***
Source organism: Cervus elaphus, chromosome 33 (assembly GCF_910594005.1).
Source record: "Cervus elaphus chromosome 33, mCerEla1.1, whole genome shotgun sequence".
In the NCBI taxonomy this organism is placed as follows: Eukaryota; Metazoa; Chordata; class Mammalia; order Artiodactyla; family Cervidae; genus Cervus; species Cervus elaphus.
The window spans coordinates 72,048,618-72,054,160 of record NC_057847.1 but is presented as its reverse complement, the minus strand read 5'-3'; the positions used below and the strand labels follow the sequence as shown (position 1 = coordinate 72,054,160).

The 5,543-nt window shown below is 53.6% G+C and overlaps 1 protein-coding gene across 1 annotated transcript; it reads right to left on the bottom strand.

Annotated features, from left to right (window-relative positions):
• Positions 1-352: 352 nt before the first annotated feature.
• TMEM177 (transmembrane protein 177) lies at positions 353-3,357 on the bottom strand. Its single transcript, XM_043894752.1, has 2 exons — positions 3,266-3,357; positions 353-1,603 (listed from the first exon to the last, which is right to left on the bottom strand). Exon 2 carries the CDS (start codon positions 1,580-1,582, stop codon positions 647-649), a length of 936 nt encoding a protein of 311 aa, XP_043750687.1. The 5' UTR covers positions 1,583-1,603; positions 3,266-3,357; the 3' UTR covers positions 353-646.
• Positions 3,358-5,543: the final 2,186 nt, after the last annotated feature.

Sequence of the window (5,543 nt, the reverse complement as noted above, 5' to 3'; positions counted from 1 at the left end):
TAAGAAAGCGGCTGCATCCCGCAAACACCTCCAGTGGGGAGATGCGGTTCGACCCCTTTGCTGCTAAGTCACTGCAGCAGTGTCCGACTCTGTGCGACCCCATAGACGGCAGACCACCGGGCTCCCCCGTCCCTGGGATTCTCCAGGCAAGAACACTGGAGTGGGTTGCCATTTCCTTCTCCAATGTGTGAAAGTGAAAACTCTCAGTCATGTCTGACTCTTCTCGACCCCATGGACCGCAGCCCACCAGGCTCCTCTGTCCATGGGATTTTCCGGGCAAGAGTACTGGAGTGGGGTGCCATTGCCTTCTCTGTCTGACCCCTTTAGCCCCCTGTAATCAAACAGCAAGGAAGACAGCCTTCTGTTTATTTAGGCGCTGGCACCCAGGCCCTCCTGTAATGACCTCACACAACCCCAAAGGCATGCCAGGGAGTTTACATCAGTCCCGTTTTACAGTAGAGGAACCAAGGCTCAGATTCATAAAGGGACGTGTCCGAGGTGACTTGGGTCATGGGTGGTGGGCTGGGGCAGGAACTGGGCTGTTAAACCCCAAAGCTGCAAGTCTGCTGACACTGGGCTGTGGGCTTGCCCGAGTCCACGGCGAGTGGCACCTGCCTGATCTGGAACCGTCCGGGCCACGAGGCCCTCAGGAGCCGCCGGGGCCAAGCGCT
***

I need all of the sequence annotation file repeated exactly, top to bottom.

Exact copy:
Source organism: Cervus elaphus, chromosome 33 (assembly GCF_910594005.1).
Source record: "Cervus elaphus chromosome 33, mCerEla1.1, whole genome shotgun sequence".
In the NCBI taxonomy this organism is placed as follows: Eukaryota; Metazoa; Chordata; class Mammalia; order Artiodactyla; family Cervidae; genus Cervus; species Cervus elaphus.
The window spans coordinates 72,048,618-72,054,160 of record NC_057847.1 but is presented as its reverse complement, the minus strand read 5'-3'; the positions used below and the strand labels follow the sequence as shown (position 1 = coordinate 72,054,160).

The 5,543-nt window shown below is 53.6% G+C and overlaps 1 protein-coding gene across 1 annotated transcript; it reads right to left on the bottom strand.

Annotated features, from left to right (window-relative positions):
• Positions 1-352: 352 nt before the first annotated feature.
• TMEM177 (transmembrane protein 177) lies at positions 353-3,357 on the bottom strand. Its single transcript, XM_043894752.1, has 2 exons — positions 3,266-3,357; positions 353-1,603 (listed from the first exon to the last, which is right to left on the bottom strand). Exon 2 carries the CDS (start codon positions 1,580-1,582, stop codon positions 647-649), a length of 936 nt encoding a protein of 311 aa, XP_043750687.1. The 5' UTR covers positions 1,583-1,603; positions 3,266-3,357; the 3' UTR covers positions 353-646.
• Positions 3,358-5,543: the final 2,186 nt, after the last annotated feature.

Sequence of the window (5,543 nt, the reverse complement as noted above, 5' to 3'; positions counted from 1 at the left end):
TAAGAAAGCGGCTGCATCCCGCAAACACCTCCAGTGGGGAGATGCGGTTCGACCCCTTTGCTGCTAAGTCACTGCAGCAGTGTCCGACTCTGTGCGACCCCATAGACGGCAGACCACCGGGCTCCCCCGTCCCTGGGATTCTCCAGGCAAGAACACTGGAGTGGGTTGCCATTTCCTTCTCCAATGTGTGAAAGTGAAAACTCTCAGTCATGTCTGACTCTTCTCGACCCCATGGACCGCAGCCCACCAGGCTCCTCTGTCCATGGGATTTTCCGGGCAAGAGTACTGGAGTGGGGTGCCATTGCCTTCTCTGTCTGACCCCTTTAGCCCCCTGTAATCAAACAGCAAGGAAGACAGCCTTCTGTTTATTTAGGCGCTGGCACCCAGGCCCTCCTGTAATGACCTCACACAACCCCAAAGGCATGCCAGGGAGTTTACATCAGTCCCGTTTTACAGTAGAGGAACCAAGGCTCAGATTCATAAAGGGACGTGTCCGAGGTGACTTGGGTCATGGGTGGTGGGCTGGGGCAGGAACTGGGCTGTTAAACCCCAAAGCTGCAAGTCTGCTGACACTGGGCTGTGGGCTTGCCCGAGTCCACGGCGAGTGGCACCTGCCTGATCTGGAACCGTCCGGGCCACGAGGCCCTCAGGAGCCGCCGGGGCCAAGCGCT